Vinaora Nivo Slider 3.xVinaora Nivo Slider 3.x
Vinaora Nivo Slider 3.x

One Year since the First Cases of COVID-19 in the Caribbean and Central America – Perspectives from CCRIF CEO, Isaac Anthony

  Between February 12 and 14, 2020, the CCRIF Team, led by me, joined colleagues from across Central America and indeed the world, face-to-face in Costa Rica at the Understanding Risk Centroamérica Conference. Little did we know that this would be our last international trip in 2020. Shortly after our return to the Caribbean, the first cases of COVID-19 started emerging, resulting in us postponing a range of face-to-face engagements with our members, including training and even board meetings.

As a virtual company, we were able to pivot almost instantly taking many of our engagements online and working closely with our members and key stakeholders as we navigated this new norm and the upcoming Atlantic Hurricane Season. Indeed the 2020 Hurricane Season proved to be the most active hurricane season on record in terms of the number of tropical cyclones – recording 30 named storms, of which 13 became hurricanes, including 6 major hurricanes. Whilst the hurricane season officially starts on June 1 each year, the 2020 season witnessed pre-season cyclones, Arthur and Bertha, on May 16 and 27 respectively. We made nine payouts in 2020 totaling US$50 million, five of which were associated with Tropical Cyclones Eta or Iota, bringing total payouts to date to US$200 million.

Recognizing the early socio-economic impacts of the pandemic on our members beyond the health impacts, CCRIF was able to effectively engage with the donor community and was able to receive financial support of over US$20 million to assist our members with paying their premiums for the policy year 2020/21 which ends in May 2021 and for the upcoming policy year which starts in June 2021. We continue to be grateful for support from our donors and their ability to quickly level up to address the socio-economic dilemma facing our members.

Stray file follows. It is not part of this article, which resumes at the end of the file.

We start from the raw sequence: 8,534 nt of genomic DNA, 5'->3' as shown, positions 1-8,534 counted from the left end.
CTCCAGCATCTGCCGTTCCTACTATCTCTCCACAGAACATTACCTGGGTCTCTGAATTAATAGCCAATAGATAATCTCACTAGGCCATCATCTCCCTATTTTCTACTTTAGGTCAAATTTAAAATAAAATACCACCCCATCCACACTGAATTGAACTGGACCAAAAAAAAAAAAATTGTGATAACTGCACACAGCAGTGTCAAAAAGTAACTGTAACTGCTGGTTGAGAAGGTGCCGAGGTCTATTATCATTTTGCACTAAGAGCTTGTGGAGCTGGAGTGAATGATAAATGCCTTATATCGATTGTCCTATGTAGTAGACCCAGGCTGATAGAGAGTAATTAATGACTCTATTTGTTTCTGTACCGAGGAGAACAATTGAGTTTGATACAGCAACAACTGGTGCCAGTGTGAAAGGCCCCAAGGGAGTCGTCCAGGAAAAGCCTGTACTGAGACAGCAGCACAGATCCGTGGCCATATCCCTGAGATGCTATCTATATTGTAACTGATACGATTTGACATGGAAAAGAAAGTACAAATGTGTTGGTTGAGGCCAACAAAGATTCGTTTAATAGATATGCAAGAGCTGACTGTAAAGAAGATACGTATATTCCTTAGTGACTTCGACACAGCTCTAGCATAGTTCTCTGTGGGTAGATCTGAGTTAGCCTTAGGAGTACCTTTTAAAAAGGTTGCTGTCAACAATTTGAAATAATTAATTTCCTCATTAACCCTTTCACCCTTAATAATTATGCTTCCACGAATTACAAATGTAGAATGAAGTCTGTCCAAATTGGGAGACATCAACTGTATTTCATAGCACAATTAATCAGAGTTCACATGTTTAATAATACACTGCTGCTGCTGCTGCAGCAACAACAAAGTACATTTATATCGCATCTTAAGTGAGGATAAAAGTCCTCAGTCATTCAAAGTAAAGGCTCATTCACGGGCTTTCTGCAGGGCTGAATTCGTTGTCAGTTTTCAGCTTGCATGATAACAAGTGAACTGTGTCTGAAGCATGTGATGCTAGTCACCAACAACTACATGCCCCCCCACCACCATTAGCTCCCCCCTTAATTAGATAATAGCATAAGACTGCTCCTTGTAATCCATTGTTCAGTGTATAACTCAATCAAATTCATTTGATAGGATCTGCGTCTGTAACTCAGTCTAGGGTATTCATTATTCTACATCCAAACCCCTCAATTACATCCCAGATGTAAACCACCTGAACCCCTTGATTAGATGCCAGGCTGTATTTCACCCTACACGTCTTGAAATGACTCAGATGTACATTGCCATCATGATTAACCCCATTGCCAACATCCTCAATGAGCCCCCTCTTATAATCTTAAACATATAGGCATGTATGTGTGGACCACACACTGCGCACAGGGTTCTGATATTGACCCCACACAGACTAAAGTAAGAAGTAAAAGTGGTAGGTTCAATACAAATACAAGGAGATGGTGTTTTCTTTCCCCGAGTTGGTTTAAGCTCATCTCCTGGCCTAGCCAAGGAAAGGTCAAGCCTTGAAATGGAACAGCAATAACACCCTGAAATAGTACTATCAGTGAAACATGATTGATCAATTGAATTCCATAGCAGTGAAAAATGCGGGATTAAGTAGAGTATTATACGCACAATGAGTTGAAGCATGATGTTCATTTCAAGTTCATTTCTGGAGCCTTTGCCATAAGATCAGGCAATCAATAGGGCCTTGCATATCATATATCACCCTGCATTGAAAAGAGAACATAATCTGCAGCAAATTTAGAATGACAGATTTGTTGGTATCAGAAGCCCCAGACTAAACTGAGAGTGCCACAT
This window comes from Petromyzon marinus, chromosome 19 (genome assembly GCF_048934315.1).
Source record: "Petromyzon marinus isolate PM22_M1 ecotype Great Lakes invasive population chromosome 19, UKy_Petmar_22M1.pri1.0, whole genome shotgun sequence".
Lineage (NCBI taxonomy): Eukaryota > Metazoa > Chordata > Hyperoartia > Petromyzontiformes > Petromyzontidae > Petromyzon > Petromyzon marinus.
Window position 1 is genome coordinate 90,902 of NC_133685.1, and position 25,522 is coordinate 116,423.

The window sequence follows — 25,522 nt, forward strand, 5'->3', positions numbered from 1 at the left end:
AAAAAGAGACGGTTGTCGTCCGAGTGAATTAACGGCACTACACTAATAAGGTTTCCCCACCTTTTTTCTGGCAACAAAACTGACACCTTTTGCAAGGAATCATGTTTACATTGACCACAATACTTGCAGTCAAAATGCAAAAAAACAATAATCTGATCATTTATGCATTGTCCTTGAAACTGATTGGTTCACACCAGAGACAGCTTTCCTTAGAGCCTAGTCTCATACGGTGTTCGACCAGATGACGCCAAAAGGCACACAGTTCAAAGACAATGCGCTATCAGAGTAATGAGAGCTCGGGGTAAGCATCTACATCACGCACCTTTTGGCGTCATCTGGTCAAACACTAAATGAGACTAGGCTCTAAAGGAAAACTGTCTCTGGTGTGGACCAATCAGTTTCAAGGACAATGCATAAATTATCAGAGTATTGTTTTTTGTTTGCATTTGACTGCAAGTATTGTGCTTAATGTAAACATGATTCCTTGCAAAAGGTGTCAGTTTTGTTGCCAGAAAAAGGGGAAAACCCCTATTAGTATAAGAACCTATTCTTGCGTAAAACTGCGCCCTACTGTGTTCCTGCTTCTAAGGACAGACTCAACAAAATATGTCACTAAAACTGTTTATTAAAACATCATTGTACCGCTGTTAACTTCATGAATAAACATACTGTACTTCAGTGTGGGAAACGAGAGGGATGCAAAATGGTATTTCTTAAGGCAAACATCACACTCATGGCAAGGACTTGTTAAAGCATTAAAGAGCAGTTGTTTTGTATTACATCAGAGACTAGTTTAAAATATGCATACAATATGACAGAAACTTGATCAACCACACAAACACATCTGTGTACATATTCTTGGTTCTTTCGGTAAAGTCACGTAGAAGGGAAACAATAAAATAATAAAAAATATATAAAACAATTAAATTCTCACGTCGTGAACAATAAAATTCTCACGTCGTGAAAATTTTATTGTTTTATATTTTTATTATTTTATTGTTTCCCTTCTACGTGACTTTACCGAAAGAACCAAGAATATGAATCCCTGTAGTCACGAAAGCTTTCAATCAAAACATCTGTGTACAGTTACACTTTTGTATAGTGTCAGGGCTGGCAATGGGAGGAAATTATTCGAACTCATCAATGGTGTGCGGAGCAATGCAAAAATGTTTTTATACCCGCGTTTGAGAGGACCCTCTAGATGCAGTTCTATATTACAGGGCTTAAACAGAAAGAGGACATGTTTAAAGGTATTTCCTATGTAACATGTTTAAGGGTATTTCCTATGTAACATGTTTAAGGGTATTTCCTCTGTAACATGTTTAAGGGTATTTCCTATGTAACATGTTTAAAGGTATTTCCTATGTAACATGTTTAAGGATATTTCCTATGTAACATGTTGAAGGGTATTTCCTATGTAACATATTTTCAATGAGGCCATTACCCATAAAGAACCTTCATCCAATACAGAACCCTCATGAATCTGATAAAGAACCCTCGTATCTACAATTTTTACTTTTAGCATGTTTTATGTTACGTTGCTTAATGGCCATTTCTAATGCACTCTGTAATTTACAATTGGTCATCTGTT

As we navigate 2021, we are mindful of how the efforts implemented to control the spread of the virus – such as the closure of borders, curfews, and work-from-home orders to name a few – have had significant impacts on our members, resulting in both domestic and external challenges and having an inordinate impact on lives and livelihoods, and indeed, their overall development prospects. Studies and reports from various agencies are forecasting a slow recovery which is expected to take about 4 years or more. Many of these baseline growth projections assume that vaccine rollouts will gather steam in the latter half of 2021 and that oil prices will maintain a US$44 per barrel average as estimated by the World Bank on the year. As our member governments work towards mitigating external financial stresses and reducing debt and implementing mechanisms to alleviate rising poverty and vulnerability, we will work for hand in hand with them to facilitate meeting their disaster risk financing needs, specifically for risk transfer solutions for hurricanes, earthquakes, and excess rainfall events. This is increasingly important as we also grapple with the increasing incidence of natural hazards and also with the changing climate. In terms of recent hazard events, we extend our sympathies to the people of St. Vincent and the Grenadines following the eruption of the La Soufrière volcano and the impacts on the population, as well as livelihoods and infrastructure. Even though CCRIF does not currently provide insurance cover for volcanic eruptions, we have provided some support for the Government at this time.

Vinaora Nivo Slider 3.x

RADIO FROM VOICEOFTHECARIBBEAN.NET

Vinaora Nivo Slider 3.x
Vinaora Nivo Slider 3.x
Vinaora Nivo Slider 3.x
Vinaora Nivo Slider 3.x